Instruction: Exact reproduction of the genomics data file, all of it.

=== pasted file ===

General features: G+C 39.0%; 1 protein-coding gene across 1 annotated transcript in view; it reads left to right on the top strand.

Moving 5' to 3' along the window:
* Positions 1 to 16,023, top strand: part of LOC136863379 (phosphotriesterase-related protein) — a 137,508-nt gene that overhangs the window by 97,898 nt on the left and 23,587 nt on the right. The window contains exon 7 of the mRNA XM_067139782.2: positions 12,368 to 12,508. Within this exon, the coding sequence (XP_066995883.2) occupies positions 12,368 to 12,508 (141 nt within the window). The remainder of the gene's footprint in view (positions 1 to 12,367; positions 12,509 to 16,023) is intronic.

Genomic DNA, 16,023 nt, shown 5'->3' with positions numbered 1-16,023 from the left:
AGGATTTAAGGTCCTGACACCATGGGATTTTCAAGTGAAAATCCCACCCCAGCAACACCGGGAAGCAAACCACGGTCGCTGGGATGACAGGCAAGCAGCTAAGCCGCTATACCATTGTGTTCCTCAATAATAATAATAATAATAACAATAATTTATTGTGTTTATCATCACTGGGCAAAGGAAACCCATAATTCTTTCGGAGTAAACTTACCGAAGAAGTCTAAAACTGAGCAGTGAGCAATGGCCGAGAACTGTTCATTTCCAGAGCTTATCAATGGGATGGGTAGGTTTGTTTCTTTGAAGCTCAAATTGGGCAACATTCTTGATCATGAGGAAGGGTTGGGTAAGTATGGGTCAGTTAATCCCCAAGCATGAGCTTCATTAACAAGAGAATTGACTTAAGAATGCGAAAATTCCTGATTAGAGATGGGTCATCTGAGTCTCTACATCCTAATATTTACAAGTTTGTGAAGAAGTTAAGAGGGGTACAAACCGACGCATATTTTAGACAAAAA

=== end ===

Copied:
General features: G+C 39.0%; 1 protein-coding gene across 1 annotated transcript in view; it reads left to right on the top strand.

Moving 5' to 3' along the window:
* Positions 1 to 16,023, top strand: part of LOC136863379 (phosphotriesterase-related protein) — a 137,508-nt gene that overhangs the window by 97,898 nt on the left and 23,587 nt on the right. The window contains exon 7 of the mRNA XM_067139782.2: positions 12,368 to 12,508. Within this exon, the coding sequence (XP_066995883.2) occupies positions 12,368 to 12,508 (141 nt within the window). The remainder of the gene's footprint in view (positions 1 to 12,367; positions 12,509 to 16,023) is intronic.

Genomic DNA, 16,023 nt, shown 5'->3' with positions numbered 1-16,023 from the left:
AGGATTTAAGGTCCTGACACCATGGGATTTTCAAGTGAAAATCCCACCCCAGCAACACCGGGAAGCAAACCACGGTCGCTGGGATGACAGGCAAGCAGCTAAGCCGCTATACCATTGTGTTCCTCAATAATAATAATAATAATAACAATAATTTATTGTGTTTATCATCACTGGGCAAAGGAAACCCATAATTCTTTCGGAGTAAACTTACCGAAGAAGTCTAAAACTGAGCAGTGAGCAATGGCCGAGAACTGTTCATTTCCAGAGCTTATCAATGGGATGGGTAGGTTTGTTTCTTTGAAGCTCAAATTGGGCAACATTCTTGATCATGAGGAAGGGTTGGGTAAGTATGGGTCAGTTAATCCCCAAGCATGAGCTTCATTAACAAGAGAATTGACTTAAGAATGCGAAAATTCCTGATTAGAGATGGGTCATCTGAGTCTCTACATCCTAATATTTACAAGTTTGTGAAGAAGTTAAGAGGGGTACAAACCGACGCATATTTTAGACAAAAA